Dr. Lange was a professor of physics at Caltech and in 2008 was named chairman of Caltech’s physics, mathematics and astronomy division (he recently resigned this post, a probable harbinger of his intentions). He was also a senior research scientist at NASA’s Jet Propulsion Laboratory. Lange graduated from Princeton University in 1980, and earned a doctorate at UC Berkeley in 1987. Lange left behind three young children.

Professor Lange was best known as co-leader of project “Boomerang,” which in 1998 used a telescope, carried over Antarctica by a balloon for 10 ½ days, to study the so-called cosmic microwave background – radiation left over from the Big Bang. His contributions to the field of cosmology were considerable.

Lange checked into a Pasadena, Calif. hotel and the next morning housekeepers found him dead, apparently due to asphyxiation.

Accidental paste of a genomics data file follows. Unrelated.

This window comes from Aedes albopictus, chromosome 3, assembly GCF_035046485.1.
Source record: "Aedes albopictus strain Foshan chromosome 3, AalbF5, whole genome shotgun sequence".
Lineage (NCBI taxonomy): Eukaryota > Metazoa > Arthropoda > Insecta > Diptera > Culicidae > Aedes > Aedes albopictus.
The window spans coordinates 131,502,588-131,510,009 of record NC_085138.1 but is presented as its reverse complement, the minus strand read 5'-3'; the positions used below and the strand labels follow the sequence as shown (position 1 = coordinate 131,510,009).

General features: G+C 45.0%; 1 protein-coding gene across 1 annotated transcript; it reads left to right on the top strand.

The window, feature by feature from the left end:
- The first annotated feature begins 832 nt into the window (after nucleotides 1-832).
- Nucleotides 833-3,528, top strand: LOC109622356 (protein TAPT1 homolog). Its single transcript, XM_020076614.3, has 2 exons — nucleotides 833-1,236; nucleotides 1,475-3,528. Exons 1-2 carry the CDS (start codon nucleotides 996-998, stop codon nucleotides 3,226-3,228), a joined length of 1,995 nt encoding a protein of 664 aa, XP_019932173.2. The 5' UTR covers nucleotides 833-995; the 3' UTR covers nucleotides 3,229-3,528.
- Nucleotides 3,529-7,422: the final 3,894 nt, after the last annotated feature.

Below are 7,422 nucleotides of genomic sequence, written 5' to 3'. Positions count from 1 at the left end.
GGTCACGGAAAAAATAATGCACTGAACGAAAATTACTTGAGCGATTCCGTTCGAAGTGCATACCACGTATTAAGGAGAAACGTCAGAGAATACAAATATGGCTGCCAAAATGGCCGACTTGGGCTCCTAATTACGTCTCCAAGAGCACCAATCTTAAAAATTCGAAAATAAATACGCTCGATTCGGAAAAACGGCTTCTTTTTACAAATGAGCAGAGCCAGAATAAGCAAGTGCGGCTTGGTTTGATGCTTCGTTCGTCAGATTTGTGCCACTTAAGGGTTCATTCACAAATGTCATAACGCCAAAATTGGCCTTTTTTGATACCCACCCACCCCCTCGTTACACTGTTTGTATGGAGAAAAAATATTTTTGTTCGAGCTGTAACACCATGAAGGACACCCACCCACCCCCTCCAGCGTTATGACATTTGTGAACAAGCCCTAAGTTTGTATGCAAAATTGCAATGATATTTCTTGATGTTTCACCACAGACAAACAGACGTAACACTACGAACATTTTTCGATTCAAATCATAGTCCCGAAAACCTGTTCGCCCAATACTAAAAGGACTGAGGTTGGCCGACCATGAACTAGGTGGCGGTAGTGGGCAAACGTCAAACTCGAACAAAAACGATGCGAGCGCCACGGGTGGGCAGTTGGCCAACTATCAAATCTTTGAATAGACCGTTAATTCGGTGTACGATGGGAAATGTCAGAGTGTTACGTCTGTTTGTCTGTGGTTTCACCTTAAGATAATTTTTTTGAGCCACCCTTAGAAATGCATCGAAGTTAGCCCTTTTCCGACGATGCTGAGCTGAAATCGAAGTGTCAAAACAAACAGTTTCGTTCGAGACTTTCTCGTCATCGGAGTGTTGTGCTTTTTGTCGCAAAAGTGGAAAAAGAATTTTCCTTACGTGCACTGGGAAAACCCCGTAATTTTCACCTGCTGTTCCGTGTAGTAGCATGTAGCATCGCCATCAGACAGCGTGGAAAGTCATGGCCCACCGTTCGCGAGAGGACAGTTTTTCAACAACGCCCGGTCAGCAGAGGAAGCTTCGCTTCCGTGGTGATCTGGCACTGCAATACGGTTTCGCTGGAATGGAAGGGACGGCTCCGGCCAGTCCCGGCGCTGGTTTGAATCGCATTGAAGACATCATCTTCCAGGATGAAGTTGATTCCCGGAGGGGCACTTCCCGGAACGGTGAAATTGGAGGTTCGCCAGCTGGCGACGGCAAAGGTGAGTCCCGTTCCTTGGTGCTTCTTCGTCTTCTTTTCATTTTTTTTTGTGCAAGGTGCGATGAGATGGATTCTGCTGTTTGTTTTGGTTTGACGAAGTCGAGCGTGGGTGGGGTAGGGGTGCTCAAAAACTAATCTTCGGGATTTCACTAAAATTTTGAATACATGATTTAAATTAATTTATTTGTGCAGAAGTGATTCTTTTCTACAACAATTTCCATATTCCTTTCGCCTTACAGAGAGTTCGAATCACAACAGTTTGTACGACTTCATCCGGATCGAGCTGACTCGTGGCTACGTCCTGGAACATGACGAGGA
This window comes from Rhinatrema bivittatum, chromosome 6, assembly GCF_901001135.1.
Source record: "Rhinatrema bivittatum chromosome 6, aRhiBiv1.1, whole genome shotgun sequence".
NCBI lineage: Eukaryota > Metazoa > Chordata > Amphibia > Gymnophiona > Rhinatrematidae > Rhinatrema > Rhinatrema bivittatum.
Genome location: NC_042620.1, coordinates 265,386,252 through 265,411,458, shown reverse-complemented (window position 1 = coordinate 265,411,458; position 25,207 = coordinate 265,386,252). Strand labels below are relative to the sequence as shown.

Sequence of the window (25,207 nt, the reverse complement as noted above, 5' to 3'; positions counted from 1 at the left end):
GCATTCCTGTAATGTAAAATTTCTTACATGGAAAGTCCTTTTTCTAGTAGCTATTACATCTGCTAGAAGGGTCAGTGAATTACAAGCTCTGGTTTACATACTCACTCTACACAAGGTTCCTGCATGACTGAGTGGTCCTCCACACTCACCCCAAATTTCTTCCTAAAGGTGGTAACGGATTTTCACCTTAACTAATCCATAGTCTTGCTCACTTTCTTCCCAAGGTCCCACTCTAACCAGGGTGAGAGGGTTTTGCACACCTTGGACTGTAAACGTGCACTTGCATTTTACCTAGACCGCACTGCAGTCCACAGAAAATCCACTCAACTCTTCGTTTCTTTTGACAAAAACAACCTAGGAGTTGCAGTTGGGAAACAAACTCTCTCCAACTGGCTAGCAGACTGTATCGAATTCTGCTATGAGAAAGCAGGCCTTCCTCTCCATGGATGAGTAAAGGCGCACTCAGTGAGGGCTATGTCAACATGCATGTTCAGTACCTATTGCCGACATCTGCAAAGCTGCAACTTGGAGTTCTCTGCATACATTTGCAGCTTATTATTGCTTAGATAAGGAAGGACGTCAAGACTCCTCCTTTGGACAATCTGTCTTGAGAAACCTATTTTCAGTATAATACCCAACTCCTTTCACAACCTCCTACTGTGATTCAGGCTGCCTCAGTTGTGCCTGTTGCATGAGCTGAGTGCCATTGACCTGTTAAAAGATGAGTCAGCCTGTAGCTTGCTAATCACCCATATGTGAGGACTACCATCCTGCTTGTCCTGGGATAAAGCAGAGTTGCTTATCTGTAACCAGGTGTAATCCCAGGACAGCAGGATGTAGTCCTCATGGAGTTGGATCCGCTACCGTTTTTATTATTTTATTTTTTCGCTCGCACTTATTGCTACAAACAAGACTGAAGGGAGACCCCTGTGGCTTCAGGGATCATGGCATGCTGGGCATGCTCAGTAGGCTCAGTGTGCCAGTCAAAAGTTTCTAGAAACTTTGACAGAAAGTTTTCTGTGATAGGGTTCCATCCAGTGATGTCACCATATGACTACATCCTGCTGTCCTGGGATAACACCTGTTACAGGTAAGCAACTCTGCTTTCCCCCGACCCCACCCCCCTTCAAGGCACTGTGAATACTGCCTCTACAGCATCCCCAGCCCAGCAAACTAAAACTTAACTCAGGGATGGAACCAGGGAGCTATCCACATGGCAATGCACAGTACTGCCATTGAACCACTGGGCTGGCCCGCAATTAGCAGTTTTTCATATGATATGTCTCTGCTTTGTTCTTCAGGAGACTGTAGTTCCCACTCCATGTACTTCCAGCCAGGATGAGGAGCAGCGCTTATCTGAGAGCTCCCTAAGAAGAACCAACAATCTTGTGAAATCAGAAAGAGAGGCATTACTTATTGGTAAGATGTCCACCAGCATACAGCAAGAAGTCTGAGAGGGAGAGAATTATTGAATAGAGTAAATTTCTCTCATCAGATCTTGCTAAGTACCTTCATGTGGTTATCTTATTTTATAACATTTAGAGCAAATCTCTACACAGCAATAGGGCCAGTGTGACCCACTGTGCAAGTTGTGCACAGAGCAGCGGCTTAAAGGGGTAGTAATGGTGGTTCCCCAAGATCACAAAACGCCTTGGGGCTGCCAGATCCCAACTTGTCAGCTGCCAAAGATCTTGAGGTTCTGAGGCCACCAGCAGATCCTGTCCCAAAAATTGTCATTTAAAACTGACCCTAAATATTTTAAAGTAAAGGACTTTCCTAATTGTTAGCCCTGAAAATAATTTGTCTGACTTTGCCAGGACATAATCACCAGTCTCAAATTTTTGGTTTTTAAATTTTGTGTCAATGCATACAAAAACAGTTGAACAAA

"He was the best possible scientist and person," Professor Marc Kamionkowski , a 10-year department colleague, said during an interview. Lange's death, he said, had left everyone shocked and confused.

Yes, I’m shocked and confused. I’ve followed Lange’s work for years. My questions is how could this happen? A research scientist of this caliber is typically so absorbed with his experiments that suicide is very low on the priority list. Some colleagues have said he was struggling with personal issues. But what problem could have seemed so insurmountable that he felt suicide was the only possible solution? I’ve read that suicide victims typically feel they’ve reached a point where the level of pain associated with living exceeds their comprehension of dying. Maybe I don’t understand that degree of despair, and hopefully I never will. I don’t have any answers what so ever, but I intend on reflecting on this loss for some time to come.